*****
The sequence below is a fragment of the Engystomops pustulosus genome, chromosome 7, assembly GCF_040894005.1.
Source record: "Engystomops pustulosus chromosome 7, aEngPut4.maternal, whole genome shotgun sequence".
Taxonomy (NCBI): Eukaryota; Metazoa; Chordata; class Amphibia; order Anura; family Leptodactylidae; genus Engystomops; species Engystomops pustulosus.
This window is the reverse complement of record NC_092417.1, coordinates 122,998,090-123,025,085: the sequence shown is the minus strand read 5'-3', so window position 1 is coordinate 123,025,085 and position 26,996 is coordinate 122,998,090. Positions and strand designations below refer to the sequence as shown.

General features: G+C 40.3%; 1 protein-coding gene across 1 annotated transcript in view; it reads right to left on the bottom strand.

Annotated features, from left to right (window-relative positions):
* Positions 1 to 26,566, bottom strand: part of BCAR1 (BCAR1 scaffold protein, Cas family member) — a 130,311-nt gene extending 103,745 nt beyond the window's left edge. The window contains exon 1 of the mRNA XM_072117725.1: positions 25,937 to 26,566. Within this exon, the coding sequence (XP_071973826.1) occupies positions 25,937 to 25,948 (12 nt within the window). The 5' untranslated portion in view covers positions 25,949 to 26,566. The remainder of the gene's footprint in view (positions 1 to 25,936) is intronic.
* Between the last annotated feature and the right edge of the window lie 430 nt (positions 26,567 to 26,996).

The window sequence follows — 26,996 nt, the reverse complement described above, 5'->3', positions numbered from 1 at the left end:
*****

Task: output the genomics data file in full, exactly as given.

The sequence below is a fragment of the Engystomops pustulosus genome, chromosome 7, assembly GCF_040894005.1.
Source record: "Engystomops pustulosus chromosome 7, aEngPut4.maternal, whole genome shotgun sequence".
Taxonomy (NCBI): Eukaryota; Metazoa; Chordata; class Amphibia; order Anura; family Leptodactylidae; genus Engystomops; species Engystomops pustulosus.
This window is the reverse complement of record NC_092417.1, coordinates 122,998,090-123,025,085: the sequence shown is the minus strand read 5'-3', so window position 1 is coordinate 123,025,085 and position 26,996 is coordinate 122,998,090. Positions and strand designations below refer to the sequence as shown.

General features: G+C 40.3%; 1 protein-coding gene across 1 annotated transcript in view; it reads right to left on the bottom strand.

Annotated features, from left to right (window-relative positions):
* Positions 1 to 26,566, bottom strand: part of BCAR1 (BCAR1 scaffold protein, Cas family member) — a 130,311-nt gene extending 103,745 nt beyond the window's left edge. The window contains exon 1 of the mRNA XM_072117725.1: positions 25,937 to 26,566. Within this exon, the coding sequence (XP_071973826.1) occupies positions 25,937 to 25,948 (12 nt within the window). The 5' untranslated portion in view covers positions 25,949 to 26,566. The remainder of the gene's footprint in view (positions 1 to 25,936) is intronic.
* Between the last annotated feature and the right edge of the window lie 430 nt (positions 26,567 to 26,996).

The window sequence follows — 26,996 nt, the reverse complement described above, 5'->3', positions numbered from 1 at the left end: